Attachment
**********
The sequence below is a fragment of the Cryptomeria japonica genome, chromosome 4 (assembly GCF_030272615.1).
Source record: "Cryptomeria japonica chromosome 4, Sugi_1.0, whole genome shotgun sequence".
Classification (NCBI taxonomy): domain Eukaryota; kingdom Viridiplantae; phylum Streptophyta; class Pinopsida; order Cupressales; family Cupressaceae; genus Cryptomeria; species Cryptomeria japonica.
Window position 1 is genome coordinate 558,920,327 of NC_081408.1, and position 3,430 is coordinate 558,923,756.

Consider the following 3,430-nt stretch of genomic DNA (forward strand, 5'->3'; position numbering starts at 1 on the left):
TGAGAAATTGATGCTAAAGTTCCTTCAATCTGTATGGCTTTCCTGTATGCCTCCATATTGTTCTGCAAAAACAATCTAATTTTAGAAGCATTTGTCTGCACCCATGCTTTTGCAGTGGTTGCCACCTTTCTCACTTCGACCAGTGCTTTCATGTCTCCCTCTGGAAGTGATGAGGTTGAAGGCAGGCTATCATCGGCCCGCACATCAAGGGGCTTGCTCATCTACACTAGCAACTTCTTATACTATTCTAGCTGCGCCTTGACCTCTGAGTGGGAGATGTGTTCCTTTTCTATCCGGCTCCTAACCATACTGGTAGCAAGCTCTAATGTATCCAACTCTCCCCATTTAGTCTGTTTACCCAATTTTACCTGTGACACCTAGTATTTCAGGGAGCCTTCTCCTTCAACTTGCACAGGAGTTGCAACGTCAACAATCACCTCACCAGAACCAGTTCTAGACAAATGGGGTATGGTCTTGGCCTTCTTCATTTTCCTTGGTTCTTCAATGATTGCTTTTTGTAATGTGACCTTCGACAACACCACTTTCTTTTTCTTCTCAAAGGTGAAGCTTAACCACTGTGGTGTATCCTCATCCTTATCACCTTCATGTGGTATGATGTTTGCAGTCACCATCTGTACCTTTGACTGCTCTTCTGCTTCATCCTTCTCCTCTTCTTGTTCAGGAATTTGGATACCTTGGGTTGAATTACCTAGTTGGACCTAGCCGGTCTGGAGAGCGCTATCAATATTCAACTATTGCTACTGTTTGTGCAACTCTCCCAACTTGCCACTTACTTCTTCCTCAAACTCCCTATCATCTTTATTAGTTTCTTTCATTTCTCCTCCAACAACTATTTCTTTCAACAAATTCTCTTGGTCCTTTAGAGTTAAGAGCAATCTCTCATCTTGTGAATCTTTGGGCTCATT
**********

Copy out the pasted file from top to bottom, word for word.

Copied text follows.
The sequence below is a fragment of the Cryptomeria japonica genome, chromosome 4 (assembly GCF_030272615.1).
Source record: "Cryptomeria japonica chromosome 4, Sugi_1.0, whole genome shotgun sequence".
Classification (NCBI taxonomy): domain Eukaryota; kingdom Viridiplantae; phylum Streptophyta; class Pinopsida; order Cupressales; family Cupressaceae; genus Cryptomeria; species Cryptomeria japonica.
Window position 1 is genome coordinate 558,920,327 of NC_081408.1, and position 3,430 is coordinate 558,923,756.

Consider the following 3,430-nt stretch of genomic DNA (forward strand, 5'->3'; position numbering starts at 1 on the left):
TGAGAAATTGATGCTAAAGTTCCTTCAATCTGTATGGCTTTCCTGTATGCCTCCATATTGTTCTGCAAAAACAATCTAATTTTAGAAGCATTTGTCTGCACCCATGCTTTTGCAGTGGTTGCCACCTTTCTCACTTCGACCAGTGCTTTCATGTCTCCCTCTGGAAGTGATGAGGTTGAAGGCAGGCTATCATCGGCCCGCACATCAAGGGGCTTGCTCATCTACACTAGCAACTTCTTATACTATTCTAGCTGCGCCTTGACCTCTGAGTGGGAGATGTGTTCCTTTTCTATCCGGCTCCTAACCATACTGGTAGCAAGCTCTAATGTATCCAACTCTCCCCATTTAGTCTGTTTACCCAATTTTACCTGTGACACCTAGTATTTCAGGGAGCCTTCTCCTTCAACTTGCACAGGAGTTGCAACGTCAACAATCACCTCACCAGAACCAGTTCTAGACAAATGGGGTATGGTCTTGGCCTTCTTCATTTTCCTTGGTTCTTCAATGATTGCTTTTTGTAATGTGACCTTCGACAACACCACTTTCTTTTTCTTCTCAAAGGTGAAGCTTAACCACTGTGGTGTATCCTCATCCTTATCACCTTCATGTGGTATGATGTTTGCAGTCACCATCTGTACCTTTGACTGCTCTTCTGCTTCATCCTTCTCCTCTTCTTGTTCAGGAATTTGGATACCTTGGGTTGAATTACCTAGTTGGACCTAGCCGGTCTGGAGAGCGCTATCAATATTCAACTATTGCTACTGTTTGTGCAACTCTCCCAACTTGCCACTTACTTCTTCCTCAAACTCCCTATCATCTTTATTAGTTTCTTTCATTTCTCCTCCAACAACTATTTCTTTCAACAAATTCTCTTGGTCCTTTAGAGTTAAGAGCAATCTCTCATCTTGTGAATCTTTGGGCTCATT